Private Man, Public Art: How Darbotz Became a ‘Monster’

By webadmin on 09:14 am Dec 19, 2011
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Marcel Thee

Darbotz, one of the city’s most respected graffiti artists, is showcasing his newest collection of graffiti-style paintings at the Vivi Yip Artroom gallery.

The event opened on Dec. 4 and will run until Monday. 

While Darbotz’s modus operandi has usually been spray painting guerilla-style after dark when the streets are free from prying eyes, this exhibition lets him display his work in a more conventional manner.

Only known by his artist moniker, the mystery surrounding Darbotz’s identity and private life has added to his legend. His works seem to be everywhere, but he rarely makes public appearances and has sternly refused to give out his real name.

“If I explained the origins of the moniker, that’s just basically giving you my real name. Privacy is extremely crucial to me,” he said. “I believe people will respect your work more without the baggage of knowing who you really are.”

Over the years, Darbotz has taken part in gallery exhibitions worldwide with Tokyo, Berlin, Paris and Hong Kong just a few of the high-profile places that have seen his work. That’s not even mentioning the many commissioned pieces he has done for major companies such as Nike and Google, as well as the many publications and multimedia art shows that have featured him.

Darbotz is one of the founders of the graffiti-based community Web site, named after the slang term “bomber,” a reference to the guerilla nature of street graffiti.

Through the Web site, Darbotz’s name and art have gained attention and popularity as he kick-started and helped develop Jakarta’s urban arts community.

The Hiss of the Can

When asked what drew him to street art, Darbotz did not skip a beat. “The sound of the spray paint, the dirty walls, the adrenaline, and the culture,” he said.

His style incorporates the best elements of urban art. From loose and free doodles to the eye-catching absurdity of his illustrations, Darbotz is best known for his monochromatic, scribble-like style. Meticulous lines intertwine in a complex manner without ever looking muddled. His attention to detail is one of his great artistic strengths. Another is his conscious aversion to typography, a style usually associated with graffiti art.

Fellow artist Rain Rosidi, in writing Darbotz’s official biography, said that Darbotz relied on strong visual characteristics in defining himself and that he had carved out his identity without the use of typography.

The artist’s exhibition at the Vivi Yip Artroom is titled “The Boy Who Became a Monster,” a name that represents Darbotz’s rise from amateur outsider to legitimate artist.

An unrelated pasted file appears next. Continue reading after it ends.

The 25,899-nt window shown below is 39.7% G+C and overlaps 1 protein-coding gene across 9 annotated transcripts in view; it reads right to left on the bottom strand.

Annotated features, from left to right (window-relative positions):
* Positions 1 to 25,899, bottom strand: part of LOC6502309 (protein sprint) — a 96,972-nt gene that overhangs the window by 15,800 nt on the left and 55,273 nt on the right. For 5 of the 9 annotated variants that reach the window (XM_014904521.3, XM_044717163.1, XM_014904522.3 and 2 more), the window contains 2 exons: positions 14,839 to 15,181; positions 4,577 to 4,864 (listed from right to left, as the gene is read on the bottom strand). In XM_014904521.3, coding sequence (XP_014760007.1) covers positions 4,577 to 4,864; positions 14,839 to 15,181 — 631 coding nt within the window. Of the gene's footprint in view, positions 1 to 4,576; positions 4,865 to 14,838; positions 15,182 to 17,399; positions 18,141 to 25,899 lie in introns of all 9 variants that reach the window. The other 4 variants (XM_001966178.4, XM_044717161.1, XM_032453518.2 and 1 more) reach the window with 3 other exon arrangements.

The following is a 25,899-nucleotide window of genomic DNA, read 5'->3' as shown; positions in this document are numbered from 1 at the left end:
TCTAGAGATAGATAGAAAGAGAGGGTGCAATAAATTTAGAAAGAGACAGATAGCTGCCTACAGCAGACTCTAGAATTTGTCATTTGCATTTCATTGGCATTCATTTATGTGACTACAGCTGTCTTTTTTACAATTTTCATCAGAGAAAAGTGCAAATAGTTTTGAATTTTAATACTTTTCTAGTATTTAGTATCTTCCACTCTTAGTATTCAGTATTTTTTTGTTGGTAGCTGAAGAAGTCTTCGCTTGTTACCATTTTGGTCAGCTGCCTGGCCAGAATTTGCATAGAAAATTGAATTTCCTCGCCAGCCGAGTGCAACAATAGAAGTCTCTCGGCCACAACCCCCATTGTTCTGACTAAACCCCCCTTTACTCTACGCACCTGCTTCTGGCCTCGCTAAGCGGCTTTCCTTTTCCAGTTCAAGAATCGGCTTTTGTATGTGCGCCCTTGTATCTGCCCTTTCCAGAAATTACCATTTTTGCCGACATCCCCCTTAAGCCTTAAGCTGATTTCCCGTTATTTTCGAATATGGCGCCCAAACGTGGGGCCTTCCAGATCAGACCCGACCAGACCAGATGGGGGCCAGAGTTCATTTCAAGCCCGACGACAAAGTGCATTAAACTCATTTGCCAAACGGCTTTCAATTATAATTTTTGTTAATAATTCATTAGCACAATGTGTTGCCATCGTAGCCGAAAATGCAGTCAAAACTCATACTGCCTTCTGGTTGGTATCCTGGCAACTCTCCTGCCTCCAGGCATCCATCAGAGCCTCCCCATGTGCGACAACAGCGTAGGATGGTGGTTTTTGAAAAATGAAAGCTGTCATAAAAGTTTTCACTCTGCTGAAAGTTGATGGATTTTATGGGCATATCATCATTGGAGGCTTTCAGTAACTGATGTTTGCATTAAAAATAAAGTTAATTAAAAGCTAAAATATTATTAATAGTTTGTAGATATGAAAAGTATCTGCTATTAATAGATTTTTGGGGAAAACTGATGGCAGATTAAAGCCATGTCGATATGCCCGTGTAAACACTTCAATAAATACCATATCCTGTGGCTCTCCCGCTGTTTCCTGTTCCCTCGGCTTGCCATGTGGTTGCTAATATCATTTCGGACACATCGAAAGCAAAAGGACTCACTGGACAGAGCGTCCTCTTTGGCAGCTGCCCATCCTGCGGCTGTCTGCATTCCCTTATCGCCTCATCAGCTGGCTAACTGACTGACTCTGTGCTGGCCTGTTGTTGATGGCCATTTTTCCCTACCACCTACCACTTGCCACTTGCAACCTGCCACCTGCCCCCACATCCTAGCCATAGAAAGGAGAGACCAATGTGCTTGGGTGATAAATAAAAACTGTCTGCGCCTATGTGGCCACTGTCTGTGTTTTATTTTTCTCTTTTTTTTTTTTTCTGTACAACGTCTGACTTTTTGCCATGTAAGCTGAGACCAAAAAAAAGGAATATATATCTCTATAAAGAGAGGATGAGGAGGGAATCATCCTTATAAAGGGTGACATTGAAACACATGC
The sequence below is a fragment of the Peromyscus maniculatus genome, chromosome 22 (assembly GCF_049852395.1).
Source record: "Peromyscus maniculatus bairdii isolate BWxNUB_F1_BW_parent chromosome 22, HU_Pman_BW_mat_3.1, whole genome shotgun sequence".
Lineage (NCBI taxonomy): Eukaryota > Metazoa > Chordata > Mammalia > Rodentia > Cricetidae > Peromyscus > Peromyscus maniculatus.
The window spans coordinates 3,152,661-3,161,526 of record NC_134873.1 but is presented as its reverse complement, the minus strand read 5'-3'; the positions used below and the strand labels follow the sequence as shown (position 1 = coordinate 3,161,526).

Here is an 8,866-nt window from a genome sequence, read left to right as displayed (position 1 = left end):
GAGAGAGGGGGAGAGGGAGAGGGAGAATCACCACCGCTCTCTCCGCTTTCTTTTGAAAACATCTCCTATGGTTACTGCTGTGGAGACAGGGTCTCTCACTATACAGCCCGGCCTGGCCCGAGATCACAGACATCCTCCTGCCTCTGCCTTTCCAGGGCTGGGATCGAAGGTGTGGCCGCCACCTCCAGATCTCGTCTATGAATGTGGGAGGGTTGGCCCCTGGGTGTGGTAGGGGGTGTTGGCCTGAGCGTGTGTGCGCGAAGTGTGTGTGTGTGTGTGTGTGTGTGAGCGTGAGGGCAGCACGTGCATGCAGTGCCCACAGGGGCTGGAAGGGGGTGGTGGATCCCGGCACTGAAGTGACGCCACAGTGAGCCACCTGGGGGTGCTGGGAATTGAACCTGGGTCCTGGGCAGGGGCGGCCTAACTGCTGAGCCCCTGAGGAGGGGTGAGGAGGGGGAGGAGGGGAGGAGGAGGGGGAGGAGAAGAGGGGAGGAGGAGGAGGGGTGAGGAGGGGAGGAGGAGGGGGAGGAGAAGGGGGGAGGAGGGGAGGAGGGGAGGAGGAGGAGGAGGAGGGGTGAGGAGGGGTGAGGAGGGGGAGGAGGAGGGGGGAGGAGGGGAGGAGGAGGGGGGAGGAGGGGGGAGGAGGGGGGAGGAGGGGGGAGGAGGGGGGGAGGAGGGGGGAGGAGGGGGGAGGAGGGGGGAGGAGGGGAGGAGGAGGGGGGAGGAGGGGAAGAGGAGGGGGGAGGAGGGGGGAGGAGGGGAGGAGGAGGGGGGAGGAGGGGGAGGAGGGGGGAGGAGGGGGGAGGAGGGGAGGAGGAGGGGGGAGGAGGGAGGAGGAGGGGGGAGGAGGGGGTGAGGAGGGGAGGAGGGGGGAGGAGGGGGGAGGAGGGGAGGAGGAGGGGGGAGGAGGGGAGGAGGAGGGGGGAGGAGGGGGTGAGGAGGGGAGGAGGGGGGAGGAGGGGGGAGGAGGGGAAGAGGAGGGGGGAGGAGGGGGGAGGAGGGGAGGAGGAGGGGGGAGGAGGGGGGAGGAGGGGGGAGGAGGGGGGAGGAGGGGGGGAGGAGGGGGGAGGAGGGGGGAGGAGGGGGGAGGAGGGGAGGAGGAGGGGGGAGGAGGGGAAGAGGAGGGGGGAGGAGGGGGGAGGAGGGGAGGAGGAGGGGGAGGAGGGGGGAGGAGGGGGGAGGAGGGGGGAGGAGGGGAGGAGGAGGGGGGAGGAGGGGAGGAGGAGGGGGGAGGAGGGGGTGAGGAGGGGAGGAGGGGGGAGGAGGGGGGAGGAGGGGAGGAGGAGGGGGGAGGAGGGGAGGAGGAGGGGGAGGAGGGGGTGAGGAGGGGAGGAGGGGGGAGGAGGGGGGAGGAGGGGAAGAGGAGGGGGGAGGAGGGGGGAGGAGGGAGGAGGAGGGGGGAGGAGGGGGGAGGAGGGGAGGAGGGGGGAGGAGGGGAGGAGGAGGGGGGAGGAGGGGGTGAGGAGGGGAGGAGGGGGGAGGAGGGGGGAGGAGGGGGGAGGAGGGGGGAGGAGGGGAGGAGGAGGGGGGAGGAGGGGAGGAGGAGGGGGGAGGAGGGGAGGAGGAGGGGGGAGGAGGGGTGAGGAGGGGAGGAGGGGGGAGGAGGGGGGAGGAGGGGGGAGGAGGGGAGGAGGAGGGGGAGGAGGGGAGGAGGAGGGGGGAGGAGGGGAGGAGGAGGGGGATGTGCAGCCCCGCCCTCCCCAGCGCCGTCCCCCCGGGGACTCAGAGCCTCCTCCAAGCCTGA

“This exhibition is a personal statement,” he said. “It represents my 10 or so years in the world of graffiti. I was a boy but now I’m a big monster.”

For “Monster,” Darbotz said he tried to step outside his safety zone. Though the displayed pieces are clearly his, they offer a wider palate of approaches.

“For this exhibition, I tried to incorporate new forms and more colors. The subjects I paint have also evolved,” Darbotz said.

Urban Core

“If you analyze my work throughout the years, you’ll see the growth it has undergone. But you’ll also see the constant rawness of my style.”

Darbotz grew up obsessed with American hip-hop groups such as the Wu-Tang Clan, A Tribe Called Quest and N.W.A; his art reflects their influences.

His work also reflects his environment. Living in Jakarta, he witnessed the daily grind of urban struggle and incorporated it into his work. Darbotz’s art, whether it’s on public walls or a canvas, carries the feel and texture of the city.

Exhibition curator Mitha Budhyarto wrote in her opening remarks that Darbotz’s graffiti was “his personal testament to the city.”

Mitha stated, “In the spaces of Jakarta, Darbotz’s works provide a way for us to reconnect with our everyday spaces by bursting open their dull banality with his trademark monochromatic imageries. When we are stuck in traffic, for instance, the momentary pleasure of looking at Darbotz’s images — heads with oversized, sharp teeth [and] octopus with tentacles that spread out the length of flyovers — revitalize our experience.”

Although Jakarta’s famously chaotic nature can turn off some, Darbotz said he has an undying attachment to it.

“I’ve always tried to illustrate what the [Jakarta] streets are like; their coarseness, intricacy, and decay,” he said.